The sensory deprivation tank, also known as an isolation chamber, is a modern day relaxation therapy that has been gaining widespread attention for its remedial and healing benefits for the mind and soul. The concept of the isolation tank is a take on the practice of mediation, for it forces the participant to let go of all external sensory stimuli to focus on the infinite universe that is within.
The tank is filled with water which is harmonized to the same temperature as the surface of the skin. The water is heavily salted with Epsom salt, making it extremely dense and allowing for the person to float on their backs with their nose and mouth above the water to allow breathing. The participant enters the tank nude, and because of the precisely correlated temperature of the water and the skin the person is led to feel as though they are floating in mid-air. There is no light that enters the chamber, and likely there is no external sound that can be heard. The user is cut off from outward sensory stimuli, and after relaxing into the environment is absorbed into a concentrated mediation.
The environment allows for the person to easily slip into an altered state of consciousness, and with practice through successive sessions users report being able to explore deeper and deeper aspects of their psyche and consciousness with improved efficiency each time. As a person gets better at letting go a bit more each time, they come to a point where they release the attachments to identity, and by doing so become connected to a source of energy and awareness like never before.
Within the first 15-20 minutes users report experiences wherein they observe themselves and their lives with a new transparency, gaining clarity on things such as their behavior, relationships, and thought patterns. As time goes on within the chamber, the mind and soul become completely segregated from the body, wherein some can experience the `god-head`, or the feeling of complete oneness with the universe and the source of love and light.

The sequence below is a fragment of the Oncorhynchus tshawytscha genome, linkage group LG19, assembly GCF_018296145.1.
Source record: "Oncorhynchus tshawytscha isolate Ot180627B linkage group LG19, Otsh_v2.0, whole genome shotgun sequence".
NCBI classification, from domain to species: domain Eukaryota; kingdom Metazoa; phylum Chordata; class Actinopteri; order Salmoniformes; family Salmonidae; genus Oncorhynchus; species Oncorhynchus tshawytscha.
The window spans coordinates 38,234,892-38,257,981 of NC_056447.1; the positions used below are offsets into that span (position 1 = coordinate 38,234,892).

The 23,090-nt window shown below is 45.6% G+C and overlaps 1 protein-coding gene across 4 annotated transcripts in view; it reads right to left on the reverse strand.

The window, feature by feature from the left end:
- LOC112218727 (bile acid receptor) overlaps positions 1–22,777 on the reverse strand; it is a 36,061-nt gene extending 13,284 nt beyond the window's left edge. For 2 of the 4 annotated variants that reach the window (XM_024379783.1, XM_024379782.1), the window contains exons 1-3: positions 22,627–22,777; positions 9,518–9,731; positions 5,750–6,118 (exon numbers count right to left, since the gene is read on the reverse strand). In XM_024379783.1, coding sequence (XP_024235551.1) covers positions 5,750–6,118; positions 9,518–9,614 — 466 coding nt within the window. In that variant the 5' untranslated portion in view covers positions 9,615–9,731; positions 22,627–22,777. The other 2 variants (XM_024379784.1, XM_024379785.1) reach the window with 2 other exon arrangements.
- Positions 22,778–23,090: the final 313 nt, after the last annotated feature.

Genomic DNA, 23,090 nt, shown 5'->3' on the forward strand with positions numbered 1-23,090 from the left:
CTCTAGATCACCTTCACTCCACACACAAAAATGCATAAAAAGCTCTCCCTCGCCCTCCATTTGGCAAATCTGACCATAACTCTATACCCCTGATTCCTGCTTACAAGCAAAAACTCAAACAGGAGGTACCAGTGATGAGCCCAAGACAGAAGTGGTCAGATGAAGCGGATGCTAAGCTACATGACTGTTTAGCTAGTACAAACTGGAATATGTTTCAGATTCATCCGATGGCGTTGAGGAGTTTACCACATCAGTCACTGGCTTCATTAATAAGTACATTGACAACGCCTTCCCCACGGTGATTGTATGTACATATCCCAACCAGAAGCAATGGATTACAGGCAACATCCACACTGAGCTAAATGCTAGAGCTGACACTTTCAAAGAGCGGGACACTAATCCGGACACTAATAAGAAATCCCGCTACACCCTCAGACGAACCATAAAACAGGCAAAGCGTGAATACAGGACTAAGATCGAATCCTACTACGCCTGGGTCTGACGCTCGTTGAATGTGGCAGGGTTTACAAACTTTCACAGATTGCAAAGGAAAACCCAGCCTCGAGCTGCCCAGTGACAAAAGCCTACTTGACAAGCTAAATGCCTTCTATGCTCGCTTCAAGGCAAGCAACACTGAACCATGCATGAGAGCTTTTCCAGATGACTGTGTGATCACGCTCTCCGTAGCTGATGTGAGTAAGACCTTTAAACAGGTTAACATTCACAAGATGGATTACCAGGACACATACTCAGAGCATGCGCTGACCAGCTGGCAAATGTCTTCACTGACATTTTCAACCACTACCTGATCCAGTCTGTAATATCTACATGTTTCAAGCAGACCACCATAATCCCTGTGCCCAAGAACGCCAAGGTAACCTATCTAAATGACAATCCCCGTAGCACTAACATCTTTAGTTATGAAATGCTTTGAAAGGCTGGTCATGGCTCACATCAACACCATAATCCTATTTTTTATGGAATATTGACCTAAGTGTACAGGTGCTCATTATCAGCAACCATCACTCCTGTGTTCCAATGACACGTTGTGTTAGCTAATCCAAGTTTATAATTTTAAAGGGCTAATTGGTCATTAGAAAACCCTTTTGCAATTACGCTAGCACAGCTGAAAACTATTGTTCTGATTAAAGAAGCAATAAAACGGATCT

The tank provides a helping means for anyone to practice meditation, whether they are completely new to the exercise or whether they are a master. The benefits can be substantial for people who are experiencing stress and who wish to escape their busy lives, for people who have difficulty meditating in their normal environments, or even for people who wish to simply gain clarity on issues in their daily lives.
In today’s society a vast majority people search outwards for help and assistance, and the common vices that are promoted through mass advertising and media include pharmaceuticals, therapists/counsellors, alcohol, and television to name a few. Modern day therapies such as the isolation chamber may be the future of psychotherapy, which focuses on ridding oneself of external distraction while empowering oneself to heal by means of personal observation and conscious awareness.
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